Creative communications tools

There are lots of creative communications tools you can use — many of them with free versions — that can help you attract leads to your business. Some of these tools integrate well with inbound marketing and others serve to boost complementary strategies.

While the focus of this series is on business uses, most of these tools can also be used for non-profits. We’ll take a look at some of the most popular and useful tools.

5 Creative communications tools you need to know about

1) Got a special event coming up? Maybe you’re launching a new product or you’ve offering a great webinar and want a huge, worldwide audience. There are a couple of ways you can live stream it. The first way is through holding a Google Plus Hangout On Air. There is quite a bit you need to know about this process, so I won’t go into detail here, but check the article for details.

You need to become familiar with Google+ and sit through a few of these sessions before you attempt to do one of your own, but they are becoming a very popular way to gain an audience. There are several wonderful features about Google Plus Hangout On Air. First, they are free, second, they are simultaneously recorded by YouTube and then posted for later viewing, and you can embed links to the hangouts on your website and Facebook for your audience to watch your hangouts in those locations.

2) Another creative communications tool that allows you to live stream an event is Ustream. This service allows anyone with an internet connection and a camera to broadcast by creating a channel for their organization, just like YouTube. You can also record your event for later use. The basic plan is free.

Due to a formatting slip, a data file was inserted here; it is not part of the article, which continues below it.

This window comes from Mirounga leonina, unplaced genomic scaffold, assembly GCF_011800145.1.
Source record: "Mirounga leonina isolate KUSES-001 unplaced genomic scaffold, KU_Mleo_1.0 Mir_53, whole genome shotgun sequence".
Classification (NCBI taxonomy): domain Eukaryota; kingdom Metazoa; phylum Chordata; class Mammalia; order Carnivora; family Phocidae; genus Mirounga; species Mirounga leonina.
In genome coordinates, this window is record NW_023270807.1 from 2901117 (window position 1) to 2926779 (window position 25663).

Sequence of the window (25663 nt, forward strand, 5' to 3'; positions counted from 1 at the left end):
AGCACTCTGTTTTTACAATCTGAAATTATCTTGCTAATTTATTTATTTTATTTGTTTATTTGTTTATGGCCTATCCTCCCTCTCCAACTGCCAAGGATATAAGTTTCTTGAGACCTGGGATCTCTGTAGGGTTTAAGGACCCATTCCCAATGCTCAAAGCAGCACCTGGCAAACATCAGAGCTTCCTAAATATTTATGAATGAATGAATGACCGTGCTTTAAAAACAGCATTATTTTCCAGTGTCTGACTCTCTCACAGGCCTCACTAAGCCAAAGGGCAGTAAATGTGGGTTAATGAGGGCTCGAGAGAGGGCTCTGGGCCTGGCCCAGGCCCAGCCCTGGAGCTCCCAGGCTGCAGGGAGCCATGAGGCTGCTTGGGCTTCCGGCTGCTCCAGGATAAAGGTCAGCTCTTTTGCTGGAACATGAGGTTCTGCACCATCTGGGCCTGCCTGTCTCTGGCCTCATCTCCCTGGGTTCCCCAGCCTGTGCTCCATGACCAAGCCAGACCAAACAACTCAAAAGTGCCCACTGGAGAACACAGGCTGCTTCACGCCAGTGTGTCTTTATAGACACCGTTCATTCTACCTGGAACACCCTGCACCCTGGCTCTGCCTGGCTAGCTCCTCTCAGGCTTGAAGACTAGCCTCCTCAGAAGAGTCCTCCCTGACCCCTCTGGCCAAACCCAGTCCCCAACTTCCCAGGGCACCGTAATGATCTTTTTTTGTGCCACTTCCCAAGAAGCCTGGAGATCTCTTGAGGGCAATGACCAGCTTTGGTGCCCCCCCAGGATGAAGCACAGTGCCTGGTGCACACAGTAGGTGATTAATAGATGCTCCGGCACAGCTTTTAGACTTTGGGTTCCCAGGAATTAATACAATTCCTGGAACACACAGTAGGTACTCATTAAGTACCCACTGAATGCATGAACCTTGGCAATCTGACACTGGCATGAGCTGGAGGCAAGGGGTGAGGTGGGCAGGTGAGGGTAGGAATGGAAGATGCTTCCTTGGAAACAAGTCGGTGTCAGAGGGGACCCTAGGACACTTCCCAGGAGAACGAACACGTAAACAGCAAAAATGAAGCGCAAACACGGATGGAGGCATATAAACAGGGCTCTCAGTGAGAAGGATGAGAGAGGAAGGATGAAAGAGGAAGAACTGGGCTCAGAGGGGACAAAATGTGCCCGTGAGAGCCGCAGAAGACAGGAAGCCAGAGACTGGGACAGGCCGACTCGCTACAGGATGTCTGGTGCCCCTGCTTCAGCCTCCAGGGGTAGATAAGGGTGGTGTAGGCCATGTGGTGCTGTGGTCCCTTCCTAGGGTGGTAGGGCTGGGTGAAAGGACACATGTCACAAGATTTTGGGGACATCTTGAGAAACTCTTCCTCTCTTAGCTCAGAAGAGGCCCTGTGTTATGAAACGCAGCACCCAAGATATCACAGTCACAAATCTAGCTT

3) Get your own free radio show on BlogTalkRadio. You need a phone and a computer to create your own online radio show, and then you can share it everywhere by linking it to social media or uploading to iTunes, your blog or more It’s a great way to create downloadable podcasts for your website.

Just a word of warning — it’s very easy to start a radio show, but difficult to keep it up. It’s important to keep to a schedule once you begin. That means you should commit to a certain time every week and plan for several months in advance if you are going to have a successful radio show.

4) If you’re a photographer, realtor or other business that depends on people being able to see your products, Animoto will be a great tool for you. Unless you’re a non-profit, there’s not a free version of this, but it’s quite affordable if you use it often. It’s a service that takes your still photos and videos and combines them — along with any stock photos you might want to throw in — into templates, then adds royalty-free music for very easy and sharp-looking videos. You can then upload these videos to your own website, blog, Facebook, etc. The one downside is that there’s apparently no way to incorporate speech into the videos, but you can incorporate title slides.

5) When you need to communicate face-to-face and one-on-one but you are miles apart, sometimes technology is the answer. One solution is Eyejot. There have been a number of video email solutions available at various times, but this is a really simple, free one that allows you to create and receive video messages in a self-contained spam free environment. There’s no client to install and it works on any browser or platform. It features built-in support for iTunes, mobile devices and social networks.

You can install it on your website, too. People without Eyejot can contact you, too. What a great way to make your website interactive and position yourself as an expert. You can promote special Q&A times when you will be available to answer questions about your niche.

These are just a few of the creative communications tools that are available to help you do your work easier, better and with more verve today as a marketer, PR professional and business owner. Ultimately, the proof of their worth is whether they help you bring in more business. You must keep your eye on that goal, and don’t get sidelined by thinking that the tool itself is the strategy. Begin with the goal in mind — not the tool — and work backwards from there.

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